The wave of 3D receded as fast as it came. But the idea of multiple synced tiny cameras was left on the shoreline, unnoticed by many, except for a mustachioed Englishman by the name of Tim
Macmillan. It was in April of 2010 when Macmillan and his brother, Cal, stopped by our booth at NAB in Las Vegas. GoPro had arrived in the consciousness of professional filmmakers and they were swarming with wallets wide open. A dozen of us worked to contain the onslaught. Meanwhile, Sony, Canon, and Nikon were glaring over at our booth, wondering how in the hell this little company was selling multiples of the same camera to a single customer. In the evenings, the 12 of us would empty wads of cash from our pockets onto the hotel mattress where a wild-eyed Woodman would dole out portions so we could celebrate in the casino before waking up the next morning in a fog and doing it again.
“Have you ever synced more than two cameras together?” yelled the jolly Englishman in my ear.
The cacophony around us went silent, our blaring booth music fading to a low hum.
“I want to use your cameras to stop time. Photogrammetry. You know, Matrix shit.”
He really did have a fabulous mustache, one that demanded your attention.
“What I want is a pure description of space without being influenced by time,” Macmillan expounds while drifting on a tin boat over Fijian waters. It was June of 2011, on Namotu Island with Mick Fanning. The sweltering salt air will corrode any open circuitry and we have 30 open-circuit boards attached to 30 cameras along a 12-foot rail. Like a single bad bulb in a string of Christmas lights, we were constantly one electron fritz away from the whole system going down. This new experimental camera array creates numerous possibilities where a video editor could combine the footage in order to rotate around an object which is itself frozen, allowing a wrinkle in time—not unlike the famous Neo-dodging bullets scene in The Matrix.
In Macmillan’s mind, the holy grail was a 50/50 array shot in which
Fanning was frozen in a barrel. Half the array rig would be poking out of the wave face with the other half cutting through the water and wrapping behind him. As the action temporarily froze, the audience would be transported along the rail and then through the water’s surface behind the frozen barrel. It was a shot no one had ever seen before.
They still haven’t. The team tried and nearly decapitated a surfer or two, with the ridiculous camera rig getting sucked over the falls with them like a guillotine. But we did film a few keepers and several videos were created, one of which sprang viral online.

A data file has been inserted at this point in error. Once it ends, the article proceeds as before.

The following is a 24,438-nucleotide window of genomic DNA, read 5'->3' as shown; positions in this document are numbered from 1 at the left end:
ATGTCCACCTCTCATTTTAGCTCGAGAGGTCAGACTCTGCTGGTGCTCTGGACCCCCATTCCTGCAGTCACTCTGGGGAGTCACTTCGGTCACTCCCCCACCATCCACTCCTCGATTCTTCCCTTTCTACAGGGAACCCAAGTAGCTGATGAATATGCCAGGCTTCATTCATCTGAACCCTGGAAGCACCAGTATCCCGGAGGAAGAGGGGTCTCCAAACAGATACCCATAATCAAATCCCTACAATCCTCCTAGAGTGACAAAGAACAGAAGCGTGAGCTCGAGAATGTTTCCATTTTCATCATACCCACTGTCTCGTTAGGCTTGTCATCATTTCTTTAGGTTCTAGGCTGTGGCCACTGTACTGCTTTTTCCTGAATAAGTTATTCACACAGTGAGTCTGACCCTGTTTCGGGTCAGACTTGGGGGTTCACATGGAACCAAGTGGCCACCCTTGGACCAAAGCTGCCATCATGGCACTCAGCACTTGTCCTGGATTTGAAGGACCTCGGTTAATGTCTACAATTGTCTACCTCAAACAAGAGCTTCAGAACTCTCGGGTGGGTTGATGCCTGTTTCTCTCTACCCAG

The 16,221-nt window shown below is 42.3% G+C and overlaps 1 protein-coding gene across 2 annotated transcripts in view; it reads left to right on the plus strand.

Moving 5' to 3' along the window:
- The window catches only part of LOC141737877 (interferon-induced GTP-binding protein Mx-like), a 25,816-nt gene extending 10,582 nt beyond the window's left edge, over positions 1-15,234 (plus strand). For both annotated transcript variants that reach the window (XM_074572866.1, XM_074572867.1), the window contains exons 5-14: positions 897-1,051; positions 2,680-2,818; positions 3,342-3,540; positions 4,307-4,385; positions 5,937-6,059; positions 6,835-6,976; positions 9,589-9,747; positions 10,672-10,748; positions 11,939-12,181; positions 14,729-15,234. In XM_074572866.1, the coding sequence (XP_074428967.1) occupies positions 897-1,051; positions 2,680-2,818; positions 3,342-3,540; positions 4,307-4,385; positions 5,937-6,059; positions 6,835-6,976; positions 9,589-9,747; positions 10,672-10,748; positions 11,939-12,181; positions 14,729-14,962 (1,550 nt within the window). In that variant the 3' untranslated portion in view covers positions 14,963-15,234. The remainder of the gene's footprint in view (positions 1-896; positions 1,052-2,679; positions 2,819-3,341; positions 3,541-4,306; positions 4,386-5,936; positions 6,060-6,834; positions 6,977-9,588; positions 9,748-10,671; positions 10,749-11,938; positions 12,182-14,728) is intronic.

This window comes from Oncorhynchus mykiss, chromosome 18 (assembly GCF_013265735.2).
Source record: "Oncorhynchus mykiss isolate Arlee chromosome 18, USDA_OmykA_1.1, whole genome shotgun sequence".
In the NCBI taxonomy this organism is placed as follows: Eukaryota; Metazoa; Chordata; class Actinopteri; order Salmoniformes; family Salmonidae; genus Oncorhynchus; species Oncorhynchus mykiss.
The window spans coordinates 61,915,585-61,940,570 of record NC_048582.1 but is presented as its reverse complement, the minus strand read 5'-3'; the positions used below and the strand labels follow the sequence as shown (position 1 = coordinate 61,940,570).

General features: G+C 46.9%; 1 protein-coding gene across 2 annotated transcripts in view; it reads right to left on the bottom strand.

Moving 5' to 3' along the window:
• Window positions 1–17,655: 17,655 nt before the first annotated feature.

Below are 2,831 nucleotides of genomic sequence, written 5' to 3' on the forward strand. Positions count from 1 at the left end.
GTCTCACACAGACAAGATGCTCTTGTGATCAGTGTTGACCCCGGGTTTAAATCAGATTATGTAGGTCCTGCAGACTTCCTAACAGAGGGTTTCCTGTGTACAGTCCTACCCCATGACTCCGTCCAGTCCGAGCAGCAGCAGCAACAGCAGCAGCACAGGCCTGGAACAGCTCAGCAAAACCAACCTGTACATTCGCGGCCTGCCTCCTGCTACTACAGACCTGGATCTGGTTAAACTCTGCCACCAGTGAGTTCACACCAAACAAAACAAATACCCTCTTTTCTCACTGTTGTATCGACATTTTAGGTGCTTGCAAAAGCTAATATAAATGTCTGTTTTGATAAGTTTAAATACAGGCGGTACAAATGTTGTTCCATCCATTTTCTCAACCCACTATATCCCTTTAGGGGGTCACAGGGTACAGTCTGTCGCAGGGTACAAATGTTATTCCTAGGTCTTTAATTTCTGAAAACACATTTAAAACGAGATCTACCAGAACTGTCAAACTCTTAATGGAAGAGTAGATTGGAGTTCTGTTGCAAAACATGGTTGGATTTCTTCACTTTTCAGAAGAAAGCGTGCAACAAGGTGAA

We continued to experiment with our 30-camera array for a few years, mainly for high-production events and shoots—X Games, Ken Block, and Kelly Slater. The shots were more of a brand flex, because the process was too expensive, cumbersome, and impractical for everyday videographers.
What did prove practical, however, was the Englishman with the mustache.
“It’s splash proof at best,” Macmillan warned me, “and certainly not waterproof.”
I echo this sentiment as I demonstrate to the surfers on a commercial shoot in the spring of 2013 in the Mentawais. Macmillan had taken his string of Christmas lights and wrapped them into a ball that emerged from a 3D printer and cost about $10,000 for the first prototype of our six-camera array system. It took two years to finally build what we called “spherical.” Time couldn’t move fast enough.
The surfers mention it looks heavy, but Mikala Jones is fascinated. He is a pioneer, both in the sense of exploring unknown wave locations and the techniques of recording them. He begins dancing with the spherical rig, balancing the weight and the camera positions, and discussing jet ski tow-in techniques.
“But we only get one shot at this, right?” he says, raising his brows. “If I lose it, it’s done?”
You’re probably thinking: Wouldn’t it be better to test this on, say, mountain bikes or squirrel suits or anything other than surfing? You’d be right, and we did. The shots were groundbreaking, but nothing is more immersive, or gets Woodman more excited, than being in a barrel. At this point, the spherical rig was still just a pet project in desperate need of funding. This was its Hail Mary.
We are primarily on this week-long production to film a new camera launch. Each morning, Jones raises an eyebrow asking to try the “new new.” By our last day, we have enough footage in the can, so we prep the prototype rig for use.
Dawn is just peeking over the horizon, and Bank Vaults is pulsing. We idle the jet ski past the peak and Jones slips into the morning glass. Three beeps from the master camera sets off a chorus of chirps from the other five cameras. We wait until we can’t wait anymore. The 3D-printed plastic doesn’t seal out the humidity and the lenses are beginning to fog.
The driver slingshots Jones into an outside set wave. He releases the rope, pumps over the folding crest, and then disappears under the curtain. The offshore spray glows gold. The surfers at the peak throw their hands in the air. There’s a collective breath hold. Jones is inside the barrel, obscured from our view as we race to the shoulder to meet him. But he isn’t there. We see him sputtering in the foam over the shallow reef. He’s swimming with both hands.